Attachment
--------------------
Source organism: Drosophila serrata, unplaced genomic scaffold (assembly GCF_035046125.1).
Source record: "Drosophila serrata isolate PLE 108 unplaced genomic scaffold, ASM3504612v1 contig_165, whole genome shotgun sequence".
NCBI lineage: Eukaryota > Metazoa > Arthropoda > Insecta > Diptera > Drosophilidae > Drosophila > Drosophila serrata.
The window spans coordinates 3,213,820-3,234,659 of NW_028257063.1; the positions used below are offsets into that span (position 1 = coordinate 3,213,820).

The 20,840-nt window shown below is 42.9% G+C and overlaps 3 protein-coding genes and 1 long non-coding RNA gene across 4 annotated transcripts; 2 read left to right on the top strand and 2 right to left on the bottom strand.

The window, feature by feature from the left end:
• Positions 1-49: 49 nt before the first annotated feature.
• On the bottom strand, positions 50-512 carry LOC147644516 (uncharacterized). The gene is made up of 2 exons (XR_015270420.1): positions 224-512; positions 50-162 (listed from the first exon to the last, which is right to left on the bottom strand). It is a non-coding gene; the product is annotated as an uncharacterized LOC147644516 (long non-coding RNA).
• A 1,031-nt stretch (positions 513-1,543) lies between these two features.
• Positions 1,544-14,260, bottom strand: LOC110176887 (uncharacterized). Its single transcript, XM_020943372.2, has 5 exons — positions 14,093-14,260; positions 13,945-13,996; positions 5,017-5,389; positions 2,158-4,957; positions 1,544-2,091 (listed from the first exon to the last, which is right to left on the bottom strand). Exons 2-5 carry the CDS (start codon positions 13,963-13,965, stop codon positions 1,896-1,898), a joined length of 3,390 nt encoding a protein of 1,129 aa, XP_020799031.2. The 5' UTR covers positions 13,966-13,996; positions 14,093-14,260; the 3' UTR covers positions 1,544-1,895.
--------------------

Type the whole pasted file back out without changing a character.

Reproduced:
Source organism: Drosophila serrata, unplaced genomic scaffold (assembly GCF_035046125.1).
Source record: "Drosophila serrata isolate PLE 108 unplaced genomic scaffold, ASM3504612v1 contig_165, whole genome shotgun sequence".
NCBI lineage: Eukaryota > Metazoa > Arthropoda > Insecta > Diptera > Drosophilidae > Drosophila > Drosophila serrata.
The window spans coordinates 3,213,820-3,234,659 of NW_028257063.1; the positions used below are offsets into that span (position 1 = coordinate 3,213,820).

The 20,840-nt window shown below is 42.9% G+C and overlaps 3 protein-coding genes and 1 long non-coding RNA gene across 4 annotated transcripts; 2 read left to right on the top strand and 2 right to left on the bottom strand.

The window, feature by feature from the left end:
• Positions 1-49: 49 nt before the first annotated feature.
• On the bottom strand, positions 50-512 carry LOC147644516 (uncharacterized). The gene is made up of 2 exons (XR_015270420.1): positions 224-512; positions 50-162 (listed from the first exon to the last, which is right to left on the bottom strand). It is a non-coding gene; the product is annotated as an uncharacterized LOC147644516 (long non-coding RNA).
• A 1,031-nt stretch (positions 513-1,543) lies between these two features.
• Positions 1,544-14,260, bottom strand: LOC110176887 (uncharacterized). Its single transcript, XM_020943372.2, has 5 exons — positions 14,093-14,260; positions 13,945-13,996; positions 5,017-5,389; positions 2,158-4,957; positions 1,544-2,091 (listed from the first exon to the last, which is right to left on the bottom strand). Exons 2-5 carry the CDS (start codon positions 13,963-13,965, stop codon positions 1,896-1,898), a joined length of 3,390 nt encoding a protein of 1,129 aa, XP_020799031.2. The 5' UTR covers positions 13,966-13,996; positions 14,093-14,260; the 3' UTR covers positions 1,544-1,895.